“It’s a long way from here to there, but for the speculative portion of your portfolio, MAKO could richly reward a little patience,” David writes.

If you don’t mind taking a little risk with your investments in 2012, consider this up-and-coming medical company.

Read Dave’s complete recommendation on Mako.

Best Stock for 2012: Microsoft

Blogger, author and founder of Stockpickr James Altucher joined a similar InvestorPlace.com feature in the beginning of 2011, picking one stock to buy and hold all year. Back then, he picked Microsoft (NASDAQ:MSFT) — and his choice is the same a year later.

Similar to his previous write-up, the highlights of this year’s recommendation include:

  • 8x earnings
  • Huge stock buybacks
  • Secret weapon: Skype replaces all smartphones within next five years

The idea of Skype taking over the mobile market is intriguing, considering voice represents so little of what we can do with our smartphones these days.

Read James’ complete recommendation on Microsoft.

 

Best Stock for 2012: Arcos Dorados

Arcos Dorados ARCOJosh Brown, adviser at Fusion Analytics and the author of The Reformed Broker blog, picked freshly minted Arcos Dorados (NYSE:ARCO) as his top pick for 2012. ARCO is the largest McDonald’s (NYSE:MCD) franchisee in the world with more than 1,750 locations, largely in Latin America.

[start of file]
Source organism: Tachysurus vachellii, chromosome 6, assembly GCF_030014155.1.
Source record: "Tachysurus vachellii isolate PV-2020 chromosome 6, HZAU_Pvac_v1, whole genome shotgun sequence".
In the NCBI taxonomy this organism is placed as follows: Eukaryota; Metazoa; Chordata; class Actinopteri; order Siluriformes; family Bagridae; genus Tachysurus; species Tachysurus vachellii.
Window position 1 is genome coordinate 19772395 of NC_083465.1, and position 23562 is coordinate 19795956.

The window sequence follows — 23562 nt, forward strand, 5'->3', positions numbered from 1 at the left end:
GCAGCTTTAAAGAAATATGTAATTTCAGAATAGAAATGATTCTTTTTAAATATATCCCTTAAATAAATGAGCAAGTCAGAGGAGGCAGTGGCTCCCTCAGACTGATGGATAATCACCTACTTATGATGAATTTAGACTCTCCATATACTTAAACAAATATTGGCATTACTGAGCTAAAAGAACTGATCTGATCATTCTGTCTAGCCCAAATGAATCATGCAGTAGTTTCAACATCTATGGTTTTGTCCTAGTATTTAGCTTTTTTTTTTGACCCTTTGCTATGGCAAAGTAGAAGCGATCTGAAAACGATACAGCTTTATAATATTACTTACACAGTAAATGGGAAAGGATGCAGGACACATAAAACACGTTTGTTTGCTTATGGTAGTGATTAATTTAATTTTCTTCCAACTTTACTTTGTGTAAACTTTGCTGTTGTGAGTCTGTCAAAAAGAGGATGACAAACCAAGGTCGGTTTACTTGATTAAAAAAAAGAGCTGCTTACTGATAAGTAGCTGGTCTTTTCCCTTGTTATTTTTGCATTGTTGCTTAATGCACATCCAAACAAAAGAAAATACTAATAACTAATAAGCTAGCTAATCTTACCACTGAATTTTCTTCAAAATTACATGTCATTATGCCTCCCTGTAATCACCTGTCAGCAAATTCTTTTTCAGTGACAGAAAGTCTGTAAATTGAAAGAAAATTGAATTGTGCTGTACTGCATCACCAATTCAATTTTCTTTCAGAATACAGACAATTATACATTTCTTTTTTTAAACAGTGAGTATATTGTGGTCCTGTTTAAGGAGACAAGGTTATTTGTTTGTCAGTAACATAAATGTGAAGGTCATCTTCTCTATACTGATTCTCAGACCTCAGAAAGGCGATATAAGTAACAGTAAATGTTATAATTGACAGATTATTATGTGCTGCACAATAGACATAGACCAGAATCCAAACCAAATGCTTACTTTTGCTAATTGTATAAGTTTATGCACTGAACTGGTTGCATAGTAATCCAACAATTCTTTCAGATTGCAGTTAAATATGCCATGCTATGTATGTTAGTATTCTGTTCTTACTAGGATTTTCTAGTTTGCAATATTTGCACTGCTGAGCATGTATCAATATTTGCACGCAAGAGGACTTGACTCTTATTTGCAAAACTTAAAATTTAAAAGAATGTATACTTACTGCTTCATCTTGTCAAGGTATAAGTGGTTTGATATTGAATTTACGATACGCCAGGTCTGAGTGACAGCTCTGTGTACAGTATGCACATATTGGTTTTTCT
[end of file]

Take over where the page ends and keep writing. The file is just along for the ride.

Arcos Dorados went public in April and has been up and down ever since — not a newsflash, considering the volatility of the market in general. But in the new year, Josh is expecting the stock to take off due to four factors:

  1. Expanding consumer spending in Latin America
  2. The ferocity of McDonald’s as a global brand
  3. Growth within a defensive sector
  4. The comeback potential for emerging-market equities in 2012

If you’re sick of trying to bargain hunt in struggling U.S. blue chips, and if you aren’t afraid of looking for growth abroad, ARCO could be your best bet in the new year.

Read Josh’s complete recommendation on ARCO.

Best Stock for 2012: Alcoa

Alcoa AAAs with previous picks Caterpillar and FedEx, InvestorPlace.com editor Jeff Reeves has leaned in favor of broad economic recovery with his recommendation of aluminum giant Alcoa (NYSE:AA).

Not only will growth in demand and higher prices result in bigger Alcoa profits, but overly negative sentiment has provided a great entry point, Jeff writes.

“Yes, big problems persist in the global economy, and aluminum demand and prices remain weak as a result,” he writes. “However, Alcoa hasn’t seen the $9 level since spring 2009. Are the macroeconomic fears really worse now than in 2009?”

In addition to valuation, Jeff likes Alcoa’s improving earnings, dividend potential, streamlined operations and hope for better margins in 2012.

Read Jeff’s complete recommendation on Alcoa.

Best Stock for 2012: Banco Santander

Banco Santander STDAccording to longtime stock picker, financial columnist and money manager Jim Jubak, your best bet for 2012 is a European bank. Really!